On Monday, July 17, techies, ambassadors, and Washingtonians alike gathered at the gorgeous Swedish residence in Northwest DC to celebrate open government. As guests arrived, they were greeted by Swedish Ambassador Björn Lyrvall, a well-known advocate of social media, innovation, and collaboration. The technology leadership of Capitol Hill and the White House joined the reception, as did the Ambassadors from Afghanistan, Austria, Finland, and Sri Lanka. During the celebration, the Institute for Education presented Ambassador Lyrvall with the Global Technology Visionary Award for his commitment to innovation in government.
His Excellency Björn Lyrvall of #Sweden received the Institute for Education's Global Technology Visionary Award. Watch his final interview as Ambassador to the United States with The Honorable Dr. R. David Edelman.
Posted by Institute for Education on Monday, July 17, 2017
H.E. Björn Lyrvall will soon return to Sweden to serve as the Ambassador for Arctic Affairs. The Institute for Education broadcast his last interview in America on Facebook Live. The Ambassador was interviewed by IFE Distinguished Fellow, the Honorable Dr. R. David Edelman, discussing bipartisanship, freedom of the press, and issues facing the Arctic region.
Thank you to our wonderful hosts Aneesh Chopra, Gerrit Lansing, Matt Lira, and Rob Cook. The Institute for Education welcomes Mary Anne Cook to our leadership, as the new Technology in Government Steward.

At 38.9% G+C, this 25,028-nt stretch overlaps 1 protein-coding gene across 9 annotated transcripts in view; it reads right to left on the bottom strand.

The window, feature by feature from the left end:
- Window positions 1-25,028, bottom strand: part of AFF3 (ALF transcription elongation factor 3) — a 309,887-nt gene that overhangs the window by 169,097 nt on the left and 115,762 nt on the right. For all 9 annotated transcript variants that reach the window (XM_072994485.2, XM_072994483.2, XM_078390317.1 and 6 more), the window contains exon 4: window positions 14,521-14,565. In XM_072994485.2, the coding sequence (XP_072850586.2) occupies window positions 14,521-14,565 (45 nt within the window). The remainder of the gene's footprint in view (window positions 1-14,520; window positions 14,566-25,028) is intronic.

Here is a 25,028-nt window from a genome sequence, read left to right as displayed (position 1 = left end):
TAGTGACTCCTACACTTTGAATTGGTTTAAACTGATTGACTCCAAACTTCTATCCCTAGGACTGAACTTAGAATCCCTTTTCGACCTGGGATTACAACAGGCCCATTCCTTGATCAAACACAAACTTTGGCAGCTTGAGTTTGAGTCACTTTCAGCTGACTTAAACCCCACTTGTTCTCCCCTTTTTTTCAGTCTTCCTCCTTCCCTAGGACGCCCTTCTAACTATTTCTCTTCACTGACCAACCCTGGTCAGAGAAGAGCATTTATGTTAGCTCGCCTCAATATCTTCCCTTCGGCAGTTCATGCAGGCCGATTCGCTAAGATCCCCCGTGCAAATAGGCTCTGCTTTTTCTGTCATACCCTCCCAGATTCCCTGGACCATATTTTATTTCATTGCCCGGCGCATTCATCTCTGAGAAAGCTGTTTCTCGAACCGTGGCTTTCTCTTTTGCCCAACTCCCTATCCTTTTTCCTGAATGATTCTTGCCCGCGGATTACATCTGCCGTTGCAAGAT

Contributed by Emily Lovell, IFE’s Open Government Program Director
Photos by Nathalia Penton, IFE Fellow
Previous events: IFE Reboots Bipartisanship Through Technology | IFE continues Open Dialogue on U.S. Innovation & Technology
About Our Award Recipient: Björn Lyrvall (@bjornly), a career foreign service officer, presented his credentials as Sweden’s ambassador to the United States to President Barack Obama on September 17, 2013. It’s the first posting as chief of mission for Lyrvall. Lyrvall was born in Hofors, Sweden in 1960. During high school, he spent a year as an exchange in rural Pennsylvania. He graduated from Stockholm University with a degree in political science, Eastern European affairs and Russian. Lyrvall started working for Sweden’s Ministry of Foreign Affairs in 1985. He was posted to the Soviet Union early in his career, serving as a vice consul in Leningrad and working for Sweden’s trade council on Soviet issues. He was also stationed at the embassies in Moscow and London. In the mid-to late 1990s, Lyrvall spent much of his time on the Balkans. From 1995 to 1997, he was special advisor to Sweden’s Minister for Foreign Affairs, Carl Bildt, in his role as EU negotiator and International High Representative in Bosnia and Herzegovina. In 1999, Lyrvall was named United Nations special envoy on the Balkans. Lyrvall went to the European Union in Brussels in 2002, first as Sweden’s delegate to the enlargement negotiations, and then in 2003 as Sweden’s ambassador to the EU Political and Security Committee, remaining in that post until 2007. He returned to Stockholm to serve as director general for political affairs in the foreign ministry. He remained in that post until being sent to Washington. Lyrvall’s wife, Madeleine Andersson Lyrvall, has also worked in Sweden’s foreign ministry. They have three children.